PsExec and Windows Security Problem

A few days ago, I encountered a strange problem - a process, which can access local disk files (such as d:\dir\file.ext), but can't access remote NTFS files (such as \\file_server_name\dir\file.ext), even if this process's owner is the administrator of the target machine.

After some investigation I found that this process(P1) is spawned by a another process(P2), which is started (on machine M1) remotely by PsExec (runs on machine M2). The process P2 runs in session 0 with non-interactive window station. If I start P2 manually (through terminal service session), all things OK.

You can reproduce this problem easily(we assume your current account is admin on all related machines):
1. On a remote machine M1, setup a shared folder which contains a text file(\\M1\Dir\test.txt) and write some simple text into this file(for example: hello world!).
2. On your local machine M2, run the following commands:
PsExec \\M3 CMD "/c type \\M1\Dir\test.txt"
PsExec \\M3 -u yourName -p yourPassWD CMD "/c type \\M1\Dir\test.txt"

3. You will see the second succeed while the first fail due to "access is denied"

In fact, this behavior is a "by design" feature of PsExec. The home page of this tool says that "If you omit a username the remote process runs in the same account from which you execute PsExec, but because the remote process is impersonating it will not have access to network resources on the remote system. When you specify a username the remote process executes in the account specified, and will have access to any network resources the account has access to."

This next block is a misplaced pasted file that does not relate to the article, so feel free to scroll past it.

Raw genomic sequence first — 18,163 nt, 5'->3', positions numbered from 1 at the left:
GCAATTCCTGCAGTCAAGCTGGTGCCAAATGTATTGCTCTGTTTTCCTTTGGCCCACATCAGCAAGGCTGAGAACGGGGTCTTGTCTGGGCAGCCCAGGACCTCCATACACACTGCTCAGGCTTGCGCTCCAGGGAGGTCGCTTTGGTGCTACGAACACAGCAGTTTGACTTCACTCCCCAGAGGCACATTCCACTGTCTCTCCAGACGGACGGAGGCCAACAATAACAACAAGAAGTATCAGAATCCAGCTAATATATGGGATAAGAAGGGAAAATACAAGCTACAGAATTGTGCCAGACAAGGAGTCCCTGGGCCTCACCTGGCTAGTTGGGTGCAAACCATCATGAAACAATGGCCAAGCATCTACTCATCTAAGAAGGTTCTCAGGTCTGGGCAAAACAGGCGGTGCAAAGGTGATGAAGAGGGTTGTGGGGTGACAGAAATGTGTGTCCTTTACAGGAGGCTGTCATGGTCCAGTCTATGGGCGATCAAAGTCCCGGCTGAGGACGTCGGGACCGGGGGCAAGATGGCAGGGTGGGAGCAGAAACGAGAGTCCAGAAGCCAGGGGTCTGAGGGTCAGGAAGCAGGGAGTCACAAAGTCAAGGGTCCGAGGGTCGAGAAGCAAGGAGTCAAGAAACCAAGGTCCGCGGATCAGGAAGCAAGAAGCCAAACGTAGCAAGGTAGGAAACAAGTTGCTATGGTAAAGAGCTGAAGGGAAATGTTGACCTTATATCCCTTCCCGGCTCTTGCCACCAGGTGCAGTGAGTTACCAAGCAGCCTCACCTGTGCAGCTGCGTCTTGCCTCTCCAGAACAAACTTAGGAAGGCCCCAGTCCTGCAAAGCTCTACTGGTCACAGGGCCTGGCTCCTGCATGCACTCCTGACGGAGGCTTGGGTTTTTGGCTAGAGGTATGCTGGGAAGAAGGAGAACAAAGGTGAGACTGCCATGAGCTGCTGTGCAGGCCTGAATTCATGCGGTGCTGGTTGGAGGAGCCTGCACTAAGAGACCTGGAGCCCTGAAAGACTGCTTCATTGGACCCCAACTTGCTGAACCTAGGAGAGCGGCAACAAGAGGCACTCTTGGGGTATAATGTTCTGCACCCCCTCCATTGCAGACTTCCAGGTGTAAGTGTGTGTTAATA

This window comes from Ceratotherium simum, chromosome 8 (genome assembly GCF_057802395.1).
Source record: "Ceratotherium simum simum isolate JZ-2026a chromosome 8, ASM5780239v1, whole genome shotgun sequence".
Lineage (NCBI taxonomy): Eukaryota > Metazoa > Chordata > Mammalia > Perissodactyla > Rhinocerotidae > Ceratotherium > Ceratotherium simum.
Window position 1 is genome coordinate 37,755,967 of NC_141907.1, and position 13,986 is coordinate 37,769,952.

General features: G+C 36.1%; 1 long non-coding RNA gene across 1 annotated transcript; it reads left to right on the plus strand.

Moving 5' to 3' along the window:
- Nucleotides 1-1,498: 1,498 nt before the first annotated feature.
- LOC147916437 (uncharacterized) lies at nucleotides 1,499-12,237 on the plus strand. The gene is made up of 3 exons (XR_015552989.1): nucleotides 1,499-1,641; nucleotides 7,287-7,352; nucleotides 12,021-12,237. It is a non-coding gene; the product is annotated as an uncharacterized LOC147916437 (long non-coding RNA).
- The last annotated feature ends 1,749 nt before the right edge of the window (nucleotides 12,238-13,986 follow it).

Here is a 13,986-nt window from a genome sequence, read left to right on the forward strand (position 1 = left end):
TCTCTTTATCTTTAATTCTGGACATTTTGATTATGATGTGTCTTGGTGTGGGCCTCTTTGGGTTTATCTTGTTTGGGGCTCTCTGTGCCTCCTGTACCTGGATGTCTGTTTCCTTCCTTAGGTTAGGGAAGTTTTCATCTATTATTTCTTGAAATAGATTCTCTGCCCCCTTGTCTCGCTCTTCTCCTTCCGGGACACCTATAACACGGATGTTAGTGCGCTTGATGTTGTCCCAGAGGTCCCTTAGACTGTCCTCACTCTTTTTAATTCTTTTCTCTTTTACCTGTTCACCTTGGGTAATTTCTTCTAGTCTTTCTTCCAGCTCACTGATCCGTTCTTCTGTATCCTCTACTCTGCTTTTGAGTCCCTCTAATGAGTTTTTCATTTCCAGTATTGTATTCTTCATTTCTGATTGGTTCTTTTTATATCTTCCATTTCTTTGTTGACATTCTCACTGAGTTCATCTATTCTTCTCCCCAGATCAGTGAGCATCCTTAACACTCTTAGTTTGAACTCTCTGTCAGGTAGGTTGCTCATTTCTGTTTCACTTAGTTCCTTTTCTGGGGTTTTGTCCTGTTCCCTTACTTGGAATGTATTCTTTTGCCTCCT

But what happens behind the scene?

first, Let's run the following commands:
PsExec \\M3 CMD 1
PsExec \\M3 -u yourName -p yourPassWD CMD 2

then, log on to Machine M3, open Process Explorer, show up the property dialogs for the two CMD processes:

you will now see that the only difference is that "CMD 2" belongs to a security group called "Logon SID".

So, we can guess that:
1. If user name is given to the PsExec command, the PsExeSvc windows service will call LogonUser to first log on to the target machine using given cridentials and get some access token. It then use this token to creat the target command. So the created process functions normally.
2. But if no user name is given, PsExeSvc will impersonate the target command process using the access token from PsExec.exe itself.

If a process is impersonating as an account's SID, which is not logged on locally, it can't access network resources. This causes the problem we described in the beginning.

1. PsExec, User Account Control and Security Boundaries
2. interactive windows service
3. Windows Privilege

== Session, Windows Station and Desktop ==
4. http://blogs.technet.com/askperf/archive/2007/07/24/sessions-desktops-and-windows-stations.aspx
5. http://www.alex-ionescu.com/?p=59
6. http://www.alex-ionescu.com/?p=60

== Vista Winsta0 Isolation ==
7. http://bartdesmet.net/blogs/bart/archive/2007/03/05/windows-vista-winsta0-isolation-explained.aspx
8. http://blogs.technet.com/voy/archive/2007/02/23/services-isolation-in-session-0-of-windows-vista-and-longhorn-server.aspx

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